For many divorcing couples in the Tri-Cities area, their home is one of the most valuable assets they own. Not just financially, but sentimentally. It might be the first place the couple bought together, the place where they raised their children. Besides being full of equity, the family house is full of memories.
So when it comes time to negotiate a property settlement, many couples are not ready to compromise over the house. The spouses might each want to keep it for themselves. In the fight over the house, one ex might pressure the other to move out. But in Washington State, you do not have to move out of the home just because you are going through divorce.
Divorce and the family home in Washington
Washington is a community property state. Everything that counts as community property belongs to both spouses equally. Usually, this includes the house, especially if you and your ex bought it during your marriage. Whether or not you earned an income or contributed to the mortgage payments and maintenance costs does not matter. In almost every case, each spouse has an equal claim to the house. No matter what your ex says, it’s your house too.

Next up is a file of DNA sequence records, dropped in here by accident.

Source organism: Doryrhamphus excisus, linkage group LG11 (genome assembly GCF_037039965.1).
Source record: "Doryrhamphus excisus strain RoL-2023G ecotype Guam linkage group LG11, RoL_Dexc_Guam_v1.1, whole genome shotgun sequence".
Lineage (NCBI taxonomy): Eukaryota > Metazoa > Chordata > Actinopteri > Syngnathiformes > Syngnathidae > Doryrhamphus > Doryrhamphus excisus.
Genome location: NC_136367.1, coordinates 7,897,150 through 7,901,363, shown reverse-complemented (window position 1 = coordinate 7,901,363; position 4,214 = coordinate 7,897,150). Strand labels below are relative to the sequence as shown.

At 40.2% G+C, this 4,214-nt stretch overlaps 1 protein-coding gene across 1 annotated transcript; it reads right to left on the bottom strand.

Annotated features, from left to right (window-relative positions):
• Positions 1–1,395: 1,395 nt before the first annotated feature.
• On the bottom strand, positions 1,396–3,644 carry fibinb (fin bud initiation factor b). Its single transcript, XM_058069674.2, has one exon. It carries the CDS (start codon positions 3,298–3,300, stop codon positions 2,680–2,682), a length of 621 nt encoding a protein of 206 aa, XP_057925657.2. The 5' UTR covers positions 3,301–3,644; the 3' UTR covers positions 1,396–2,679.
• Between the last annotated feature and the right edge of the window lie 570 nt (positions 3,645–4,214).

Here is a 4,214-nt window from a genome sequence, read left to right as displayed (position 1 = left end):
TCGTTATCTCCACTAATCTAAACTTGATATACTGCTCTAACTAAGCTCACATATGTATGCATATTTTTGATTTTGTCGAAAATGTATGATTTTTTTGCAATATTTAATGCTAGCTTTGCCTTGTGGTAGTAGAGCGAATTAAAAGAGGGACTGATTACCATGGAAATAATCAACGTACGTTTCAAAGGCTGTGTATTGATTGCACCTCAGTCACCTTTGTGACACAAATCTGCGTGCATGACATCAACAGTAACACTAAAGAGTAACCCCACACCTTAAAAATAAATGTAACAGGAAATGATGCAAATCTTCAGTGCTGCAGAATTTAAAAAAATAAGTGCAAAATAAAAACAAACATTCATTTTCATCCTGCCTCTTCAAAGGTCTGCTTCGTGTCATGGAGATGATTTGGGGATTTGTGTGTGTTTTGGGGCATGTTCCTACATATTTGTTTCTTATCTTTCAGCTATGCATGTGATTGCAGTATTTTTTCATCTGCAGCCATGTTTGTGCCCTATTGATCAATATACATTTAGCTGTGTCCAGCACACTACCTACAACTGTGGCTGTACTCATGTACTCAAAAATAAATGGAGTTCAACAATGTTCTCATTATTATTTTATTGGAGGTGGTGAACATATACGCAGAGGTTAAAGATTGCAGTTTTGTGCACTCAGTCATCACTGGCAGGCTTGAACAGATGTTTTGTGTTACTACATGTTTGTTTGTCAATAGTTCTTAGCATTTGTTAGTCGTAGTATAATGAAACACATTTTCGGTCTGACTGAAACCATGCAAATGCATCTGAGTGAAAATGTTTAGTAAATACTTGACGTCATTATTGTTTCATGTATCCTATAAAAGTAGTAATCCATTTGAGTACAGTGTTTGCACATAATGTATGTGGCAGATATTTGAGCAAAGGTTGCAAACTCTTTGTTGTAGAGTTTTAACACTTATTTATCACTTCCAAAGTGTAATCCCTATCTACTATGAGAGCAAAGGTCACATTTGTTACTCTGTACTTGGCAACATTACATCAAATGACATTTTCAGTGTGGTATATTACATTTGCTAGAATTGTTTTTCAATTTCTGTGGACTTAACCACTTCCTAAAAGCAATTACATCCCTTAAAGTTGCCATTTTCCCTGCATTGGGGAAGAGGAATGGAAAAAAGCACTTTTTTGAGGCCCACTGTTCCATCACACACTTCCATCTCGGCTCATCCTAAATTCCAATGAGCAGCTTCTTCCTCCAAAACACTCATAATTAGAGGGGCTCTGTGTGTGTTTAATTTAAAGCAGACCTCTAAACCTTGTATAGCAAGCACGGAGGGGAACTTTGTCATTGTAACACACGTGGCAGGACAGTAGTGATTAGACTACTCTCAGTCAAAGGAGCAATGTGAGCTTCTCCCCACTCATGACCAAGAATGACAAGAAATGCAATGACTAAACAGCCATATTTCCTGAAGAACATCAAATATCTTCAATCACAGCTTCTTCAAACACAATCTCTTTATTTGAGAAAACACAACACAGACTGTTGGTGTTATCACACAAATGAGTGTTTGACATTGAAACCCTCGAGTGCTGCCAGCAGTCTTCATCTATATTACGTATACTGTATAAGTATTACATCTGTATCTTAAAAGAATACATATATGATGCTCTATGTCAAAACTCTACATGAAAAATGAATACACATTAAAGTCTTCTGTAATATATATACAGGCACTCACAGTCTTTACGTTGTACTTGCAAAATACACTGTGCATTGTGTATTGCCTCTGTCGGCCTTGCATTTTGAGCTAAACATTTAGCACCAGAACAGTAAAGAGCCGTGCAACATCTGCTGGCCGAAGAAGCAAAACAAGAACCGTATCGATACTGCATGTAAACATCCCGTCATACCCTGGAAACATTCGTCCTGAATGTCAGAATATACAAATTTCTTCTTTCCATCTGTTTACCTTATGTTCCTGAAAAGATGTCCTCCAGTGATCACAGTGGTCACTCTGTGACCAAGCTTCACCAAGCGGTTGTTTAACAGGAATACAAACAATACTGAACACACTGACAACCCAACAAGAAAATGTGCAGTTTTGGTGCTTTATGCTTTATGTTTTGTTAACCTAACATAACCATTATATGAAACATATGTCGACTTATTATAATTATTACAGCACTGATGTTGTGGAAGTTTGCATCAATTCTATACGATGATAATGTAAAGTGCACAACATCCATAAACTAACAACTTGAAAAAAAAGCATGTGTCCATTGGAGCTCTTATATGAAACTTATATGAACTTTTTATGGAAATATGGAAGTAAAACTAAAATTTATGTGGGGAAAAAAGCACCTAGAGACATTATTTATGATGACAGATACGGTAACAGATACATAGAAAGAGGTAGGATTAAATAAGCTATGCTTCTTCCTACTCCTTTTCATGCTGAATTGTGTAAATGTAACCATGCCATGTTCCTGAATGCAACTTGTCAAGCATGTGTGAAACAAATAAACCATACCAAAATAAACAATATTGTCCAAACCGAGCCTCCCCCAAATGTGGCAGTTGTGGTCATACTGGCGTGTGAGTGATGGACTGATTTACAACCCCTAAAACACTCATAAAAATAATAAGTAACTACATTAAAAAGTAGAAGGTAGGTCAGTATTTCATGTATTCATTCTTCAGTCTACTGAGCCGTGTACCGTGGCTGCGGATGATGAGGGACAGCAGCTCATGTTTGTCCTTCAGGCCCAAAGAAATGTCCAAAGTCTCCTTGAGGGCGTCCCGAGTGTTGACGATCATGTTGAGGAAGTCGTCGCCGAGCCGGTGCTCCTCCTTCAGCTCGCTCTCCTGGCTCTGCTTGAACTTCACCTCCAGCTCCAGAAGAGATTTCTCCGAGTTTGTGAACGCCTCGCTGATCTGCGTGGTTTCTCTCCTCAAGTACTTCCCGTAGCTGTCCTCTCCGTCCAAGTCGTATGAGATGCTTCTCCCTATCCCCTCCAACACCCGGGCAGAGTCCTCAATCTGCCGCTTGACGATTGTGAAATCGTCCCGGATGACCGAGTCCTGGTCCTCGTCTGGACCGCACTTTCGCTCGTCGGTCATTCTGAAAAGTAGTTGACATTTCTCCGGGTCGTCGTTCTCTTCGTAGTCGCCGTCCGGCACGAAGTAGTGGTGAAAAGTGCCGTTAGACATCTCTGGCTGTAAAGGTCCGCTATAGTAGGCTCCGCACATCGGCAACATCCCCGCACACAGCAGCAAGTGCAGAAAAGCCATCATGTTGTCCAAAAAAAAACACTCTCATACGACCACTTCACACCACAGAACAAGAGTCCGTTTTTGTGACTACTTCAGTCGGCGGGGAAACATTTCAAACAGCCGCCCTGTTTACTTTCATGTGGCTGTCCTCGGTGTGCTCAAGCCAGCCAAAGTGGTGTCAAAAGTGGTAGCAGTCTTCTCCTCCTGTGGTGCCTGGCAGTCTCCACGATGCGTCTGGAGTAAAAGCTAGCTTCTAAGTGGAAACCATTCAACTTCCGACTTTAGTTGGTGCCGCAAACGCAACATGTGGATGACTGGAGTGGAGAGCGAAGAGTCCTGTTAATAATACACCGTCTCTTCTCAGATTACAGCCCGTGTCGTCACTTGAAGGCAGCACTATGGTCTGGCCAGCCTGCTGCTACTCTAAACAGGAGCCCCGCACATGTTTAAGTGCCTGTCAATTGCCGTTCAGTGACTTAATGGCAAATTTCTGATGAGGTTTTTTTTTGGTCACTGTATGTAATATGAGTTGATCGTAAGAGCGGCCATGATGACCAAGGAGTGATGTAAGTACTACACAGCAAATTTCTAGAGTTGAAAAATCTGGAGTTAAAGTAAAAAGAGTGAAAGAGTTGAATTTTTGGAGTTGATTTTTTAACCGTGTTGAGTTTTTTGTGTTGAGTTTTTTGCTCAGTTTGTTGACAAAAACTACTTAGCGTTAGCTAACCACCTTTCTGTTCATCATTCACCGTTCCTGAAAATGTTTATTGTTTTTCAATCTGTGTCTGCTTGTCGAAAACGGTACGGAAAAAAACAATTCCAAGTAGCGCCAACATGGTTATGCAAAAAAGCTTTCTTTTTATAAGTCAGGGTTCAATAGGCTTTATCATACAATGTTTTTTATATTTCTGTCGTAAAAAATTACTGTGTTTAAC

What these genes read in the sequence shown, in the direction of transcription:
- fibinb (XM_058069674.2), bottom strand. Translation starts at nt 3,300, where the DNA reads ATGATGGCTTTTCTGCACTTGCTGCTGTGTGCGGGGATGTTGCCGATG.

At the same time, you do not have to be afraid to leave. Moving out should not affect your property rights over the house. However, you may lose control of any changes your ex makes to the interior or the surrounding lot. Still, whichever of you is living in the house will not affect who ends up owning the house if one of you does end up keeping it. Alternatively, you might sell the house and split the proceeds.
If you are concerned about what will happen to your home, discussing it with a divorce attorney may help set your mind at ease.